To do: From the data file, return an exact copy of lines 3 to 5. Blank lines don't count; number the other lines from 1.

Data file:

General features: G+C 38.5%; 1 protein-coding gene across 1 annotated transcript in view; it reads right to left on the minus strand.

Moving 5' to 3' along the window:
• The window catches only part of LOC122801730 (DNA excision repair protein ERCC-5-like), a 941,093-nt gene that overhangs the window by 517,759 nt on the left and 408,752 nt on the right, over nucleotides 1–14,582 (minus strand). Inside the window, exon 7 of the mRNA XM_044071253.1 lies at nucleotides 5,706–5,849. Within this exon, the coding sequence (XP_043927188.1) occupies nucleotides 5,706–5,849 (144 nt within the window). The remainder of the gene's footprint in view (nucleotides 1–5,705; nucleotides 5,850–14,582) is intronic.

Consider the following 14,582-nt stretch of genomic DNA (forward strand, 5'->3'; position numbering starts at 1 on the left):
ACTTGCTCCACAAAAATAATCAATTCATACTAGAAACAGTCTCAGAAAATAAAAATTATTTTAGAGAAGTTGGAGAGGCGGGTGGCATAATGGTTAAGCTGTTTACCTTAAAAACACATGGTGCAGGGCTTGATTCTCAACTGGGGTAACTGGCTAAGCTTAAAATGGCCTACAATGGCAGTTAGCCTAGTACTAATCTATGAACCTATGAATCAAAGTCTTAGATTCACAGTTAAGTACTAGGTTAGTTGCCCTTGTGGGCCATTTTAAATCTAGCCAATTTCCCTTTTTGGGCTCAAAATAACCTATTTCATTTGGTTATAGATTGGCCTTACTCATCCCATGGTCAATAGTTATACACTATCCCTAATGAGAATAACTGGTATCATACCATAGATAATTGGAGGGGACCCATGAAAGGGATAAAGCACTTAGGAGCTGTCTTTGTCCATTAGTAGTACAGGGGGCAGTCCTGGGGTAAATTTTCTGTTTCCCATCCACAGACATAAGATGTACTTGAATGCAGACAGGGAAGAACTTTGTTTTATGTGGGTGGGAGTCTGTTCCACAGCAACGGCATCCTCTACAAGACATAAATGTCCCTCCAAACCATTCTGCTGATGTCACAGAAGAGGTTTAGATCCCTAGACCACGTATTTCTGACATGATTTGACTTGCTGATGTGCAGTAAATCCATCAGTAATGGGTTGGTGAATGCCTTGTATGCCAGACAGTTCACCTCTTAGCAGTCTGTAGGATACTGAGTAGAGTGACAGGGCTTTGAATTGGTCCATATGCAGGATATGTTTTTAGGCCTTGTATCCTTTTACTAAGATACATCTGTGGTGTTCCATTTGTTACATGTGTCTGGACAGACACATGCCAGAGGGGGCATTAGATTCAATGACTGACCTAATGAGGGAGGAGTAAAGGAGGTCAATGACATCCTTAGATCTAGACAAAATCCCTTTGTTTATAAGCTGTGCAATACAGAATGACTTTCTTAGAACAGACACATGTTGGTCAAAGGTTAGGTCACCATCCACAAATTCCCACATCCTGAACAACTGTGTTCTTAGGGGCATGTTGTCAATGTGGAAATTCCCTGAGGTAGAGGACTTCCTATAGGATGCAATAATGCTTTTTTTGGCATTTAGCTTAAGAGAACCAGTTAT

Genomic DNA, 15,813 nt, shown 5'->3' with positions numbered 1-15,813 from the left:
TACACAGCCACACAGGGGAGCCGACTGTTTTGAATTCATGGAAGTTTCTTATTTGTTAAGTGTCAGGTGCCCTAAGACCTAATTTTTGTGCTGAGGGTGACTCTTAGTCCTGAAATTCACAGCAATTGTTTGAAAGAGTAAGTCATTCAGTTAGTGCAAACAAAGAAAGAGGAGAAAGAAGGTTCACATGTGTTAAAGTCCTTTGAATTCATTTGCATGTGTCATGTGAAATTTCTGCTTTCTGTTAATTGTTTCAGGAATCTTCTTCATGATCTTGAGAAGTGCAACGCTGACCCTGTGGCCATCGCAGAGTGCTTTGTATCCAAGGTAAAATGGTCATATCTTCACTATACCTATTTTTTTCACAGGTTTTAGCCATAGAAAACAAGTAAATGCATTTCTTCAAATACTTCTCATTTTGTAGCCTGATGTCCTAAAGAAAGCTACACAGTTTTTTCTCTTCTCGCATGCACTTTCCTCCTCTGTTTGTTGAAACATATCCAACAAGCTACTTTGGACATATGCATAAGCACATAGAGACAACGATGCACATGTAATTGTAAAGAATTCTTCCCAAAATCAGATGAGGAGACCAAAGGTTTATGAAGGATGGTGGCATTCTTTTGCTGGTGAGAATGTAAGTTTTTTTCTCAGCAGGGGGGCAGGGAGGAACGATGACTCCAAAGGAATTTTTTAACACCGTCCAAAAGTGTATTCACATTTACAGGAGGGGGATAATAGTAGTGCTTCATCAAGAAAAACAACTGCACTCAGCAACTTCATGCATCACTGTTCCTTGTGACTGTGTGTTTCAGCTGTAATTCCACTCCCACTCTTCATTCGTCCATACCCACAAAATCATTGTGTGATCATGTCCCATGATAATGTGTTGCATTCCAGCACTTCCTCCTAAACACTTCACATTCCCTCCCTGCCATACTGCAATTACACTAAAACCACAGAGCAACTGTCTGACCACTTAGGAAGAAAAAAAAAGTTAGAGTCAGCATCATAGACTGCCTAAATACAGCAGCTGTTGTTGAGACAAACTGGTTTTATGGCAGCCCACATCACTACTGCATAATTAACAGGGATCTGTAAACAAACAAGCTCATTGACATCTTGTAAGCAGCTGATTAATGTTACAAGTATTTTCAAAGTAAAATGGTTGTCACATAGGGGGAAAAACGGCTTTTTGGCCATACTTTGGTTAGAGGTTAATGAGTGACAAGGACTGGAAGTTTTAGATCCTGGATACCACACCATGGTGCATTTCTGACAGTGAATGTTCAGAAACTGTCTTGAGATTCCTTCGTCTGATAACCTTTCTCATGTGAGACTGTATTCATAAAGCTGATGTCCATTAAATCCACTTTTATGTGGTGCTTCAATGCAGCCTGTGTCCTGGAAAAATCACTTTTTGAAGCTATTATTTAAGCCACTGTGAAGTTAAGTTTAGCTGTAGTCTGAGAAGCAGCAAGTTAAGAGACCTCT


• The window catches only part of LOC122801730 (DNA excision repair protein ERCC-5-like), a 941,093-nt gene that overhangs the window by 517,759 nt on the left and 408,752 nt on the right, over nucleotides 1–14,582 (minus strand). Inside the window, exon 7 of the mRNA XM_044071253.1 lies at nucleotides 5,706–5,849. Within this exon, the coding sequence (XP_043927188.1) occupies nucleotides 5,706–5,849 (144 nt within the window). The remainder of the gene's footprint in view (nucleotides 1–5,705; nucleotides 5,850–14,582) is intronic.

Consider the following 14,582-nt stretch of genomic DNA (forward strand, 5'->3'; position numbering starts at 1 on the left):
ACTTGCTCCACAAAAATAATCAATTCATACTAGAAACAGTCTCAGAAAATAAAAATTATTTTAGAGAAGTTGGAGAGGCGGGTGGCATAATGGTTAAGCTGTTTACCTTAAAAACACATGGTGCAGGGCTTGATTCTCAACTGGGGTAACTGGCTAAGCTTAAAATGGCCTACAATGGCAGTTAGCCTAGTACTAATCTATGAACCTATGAATCAAAGTCTTAGATTCACAGTTAAGTACTAGGTTAGTTGCCCTTGTGGGCCATTTTAAATCTAGCCAATTTCCCTTTTTGGGCTCAAAATAACCTATTTCATTTGGTTATAGATTGGCCTTACTCATCCCATGGTCAATAGTTATACACTATCCCTAATGAGAATAACTGGTATCATACCATAGATAATTGGAGGGGACCCATGAAAGGGATAAAGCACTTAGGAGCTGTCTTTGTCCATTAGTAGTACAGGGGGCAGTCCTGGGGTAAATTTTCTGTTTCCCATCCACAGACATAAGATGTACTTGAATGCAGACAGGGAAGAACTTTGTTTTATGTGGGTGGGAGTCTGTTCCACAGCAACGGCATCCTCTACAAGACATAAATGTCCCTCCAAACCATTCTGCTGATGTCACAGAAGAGGTTTAGATCCCTAGACCACGTATTTCTGACATGATTTGACTTGCTGATGTGCAGTAAATCCATCAGTAATGGGTTGGTGAATGCCTTGTATGCCAGACAGTTCACCTCTTAGCAGTCTGTAGGATACTGAGTAGAGTGACAGGGCTTTGAATTGGTCCATATGCAGGATATGTTTTTAGGCCTTGTATCCTTTTACTAAGATACATCTGTGGTGTTCCATTTGTTACATGTGTCTGGACAGACACATGCCAGAGGGGGCATTAGATTCAATGACTGACCTAATGAGGGAGGAGTAAAGGAGGTCAATGACATCCTTAGATCTAGACAAAATCCCTTTGTTTATAAGCTGTGCAATACAGAATGACTTTCTTAGAACAGACACATGTTGGTCAAAGGTTAGGTCACCATCCACAAATTCCCACATCCTGAACAACTGTGTTCTTAGGGGCATGTTGTCAATGTGGAAATTCCCTGAGGTAGAGGACTTCCTATAGGATGCAATAATGCTTTTTTTGGCATTTAGCTTAAGAGAACCAGTTAT